THERE has been a steady rise in popularity over the past 10 years in combat sports and specifically in female participation. You don't have to go pro and jump in the ring or cage to benefit from the training effects of these sports. Training like a fighter is hard work and hard work sees results. Hitting pads and bags as well as learning a new skill is greatly rewarding. At the University of Glasgow’s Muay Thai club, we have around 245 training members and more than 60 per cent of the club are female.

I'm not sure of the exact make-up of the club 10 years ago, but I do know that it had around 60-70 members and I’d say over 80 per cent were male. So what's changed? Personally, I think that the stigma around “fight sports” are finally passing. The rise in popularity parallels celebrities taking to Instagram and Facebook to post records of their own pad workouts and heavy bag sessions.

From movie stars to lingerie models, the internet is packed with videos of females throwing down in the name of fitness. Muay Thai is a passion and love of my own so it's great to see more people and especially more women getting involved. Learning how to “fight” can be empowering as well as stress-reducing.

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If we look at the demands of a sport like Muay Thai, is it easy to see why it produces such large fitness results. The sport is fought over five rounds of three minutes duration, and fighters are given two minutes between each round to recover.

Now, 15 minutes of actual fight time may not seem long but this involves punching, kicking, kneeing, elbowing and stand-up wrestling (clinching). The energy demands are huge. Training involves hitting pads, hitting bags, partner work (including the option of some sparring) running, High-intensity interval (HIIT) training, bodyweight resistance work as well as some weight training. So it's a big mixed bag of training fun.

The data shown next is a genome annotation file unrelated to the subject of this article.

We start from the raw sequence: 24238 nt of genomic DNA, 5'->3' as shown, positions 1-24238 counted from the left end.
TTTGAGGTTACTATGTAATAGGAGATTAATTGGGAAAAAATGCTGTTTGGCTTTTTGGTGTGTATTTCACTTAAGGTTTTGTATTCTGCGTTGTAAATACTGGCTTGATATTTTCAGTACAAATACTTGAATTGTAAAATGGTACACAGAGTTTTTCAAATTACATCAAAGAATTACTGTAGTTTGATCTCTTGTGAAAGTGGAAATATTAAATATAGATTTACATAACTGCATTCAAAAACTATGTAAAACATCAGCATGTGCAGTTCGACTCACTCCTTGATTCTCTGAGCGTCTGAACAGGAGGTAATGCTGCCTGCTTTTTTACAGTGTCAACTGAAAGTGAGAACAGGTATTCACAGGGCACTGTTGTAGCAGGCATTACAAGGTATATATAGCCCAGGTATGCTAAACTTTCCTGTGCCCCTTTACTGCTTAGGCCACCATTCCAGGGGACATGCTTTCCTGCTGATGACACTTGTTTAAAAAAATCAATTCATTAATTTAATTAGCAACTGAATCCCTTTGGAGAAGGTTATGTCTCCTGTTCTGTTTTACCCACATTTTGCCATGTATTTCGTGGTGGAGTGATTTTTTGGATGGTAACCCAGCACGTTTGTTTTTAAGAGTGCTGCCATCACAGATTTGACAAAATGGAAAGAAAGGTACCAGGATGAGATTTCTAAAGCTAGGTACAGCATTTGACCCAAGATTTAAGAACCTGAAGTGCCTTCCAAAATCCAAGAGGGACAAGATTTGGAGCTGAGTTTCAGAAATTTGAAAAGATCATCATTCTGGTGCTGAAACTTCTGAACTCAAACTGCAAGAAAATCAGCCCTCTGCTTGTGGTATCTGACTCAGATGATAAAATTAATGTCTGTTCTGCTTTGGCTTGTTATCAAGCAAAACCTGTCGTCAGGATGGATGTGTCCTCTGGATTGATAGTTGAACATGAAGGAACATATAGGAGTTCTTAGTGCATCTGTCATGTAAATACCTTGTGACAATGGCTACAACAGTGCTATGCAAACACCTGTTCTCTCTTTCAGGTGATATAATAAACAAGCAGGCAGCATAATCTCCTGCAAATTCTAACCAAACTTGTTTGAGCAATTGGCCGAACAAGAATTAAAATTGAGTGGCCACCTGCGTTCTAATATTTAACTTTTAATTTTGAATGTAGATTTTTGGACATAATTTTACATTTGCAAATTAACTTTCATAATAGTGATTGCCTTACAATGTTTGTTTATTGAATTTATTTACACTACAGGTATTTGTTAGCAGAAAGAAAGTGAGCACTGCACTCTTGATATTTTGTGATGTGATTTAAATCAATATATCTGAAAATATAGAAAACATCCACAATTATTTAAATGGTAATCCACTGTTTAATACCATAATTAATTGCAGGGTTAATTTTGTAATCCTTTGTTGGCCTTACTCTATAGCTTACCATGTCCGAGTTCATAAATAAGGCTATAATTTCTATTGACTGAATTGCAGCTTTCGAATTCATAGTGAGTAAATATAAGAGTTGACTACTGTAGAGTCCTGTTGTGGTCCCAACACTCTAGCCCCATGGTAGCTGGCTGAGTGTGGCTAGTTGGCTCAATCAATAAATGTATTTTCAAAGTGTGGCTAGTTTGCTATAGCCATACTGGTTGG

We run four- and six-week boot camps at our gym that have a great mix of Muay Thai, boxing and strength and conditioning workouts covering all aspects of “fight training” designed to get you in the best shape of your life without getting hit with a single punch. It's always amazing to see how many people come away with a new love for training in combat sports.

The first workout we do involves learning the guard/stance position and how to through a jab-cross.

Stance.

All Muay Thai techniques will begin and end in stance or guard.

1) Starting with your feet under your hips take a step forward with your non-dominant side (left if you are right-handed; right if you are left-handed).

2) Turn your rear foot so your feet now form an L shape.

3) Make two fists and bring your hands up. Your rear hand should be just beside your eye/temple. Your lead hand is in the same position but a little more forward.

4) Balance should be centred between both feet.

Basic Punching Technique

The jab

From stance take a short step forward with your lead foot. At the same time extend your lead arm out turning your fist so the palm faces the floor. Keep your wrist tight. As soon as the punch has reached full extension snap it back to guard.

The cross

From stance take a short step forward with your lead foot. Pushing from the ball of your rear foot, turn your hips and right shoulder to explosively extend your rear arm. As the arm extends, the hand turns towards the floor. Keep your wrist tight. Return to guard as soon as the punch reaches full extension.

A real simple workout using these techniques can be performed on the heavy bag.

For 30 seconds throw the jab – cross as a hard two-punch combination taking five seconds between each combo. Then for 30 seconds throw the jab – cross continuously at the bag, fast but with less power. Repeat this for three minutes and I bet your arms will be feeling the effects.

If you are interested in learning more or giving this style of training a go, then get in touch with us at Everyday Athlete. It's fun and super-effective and we know you will soon be hooked!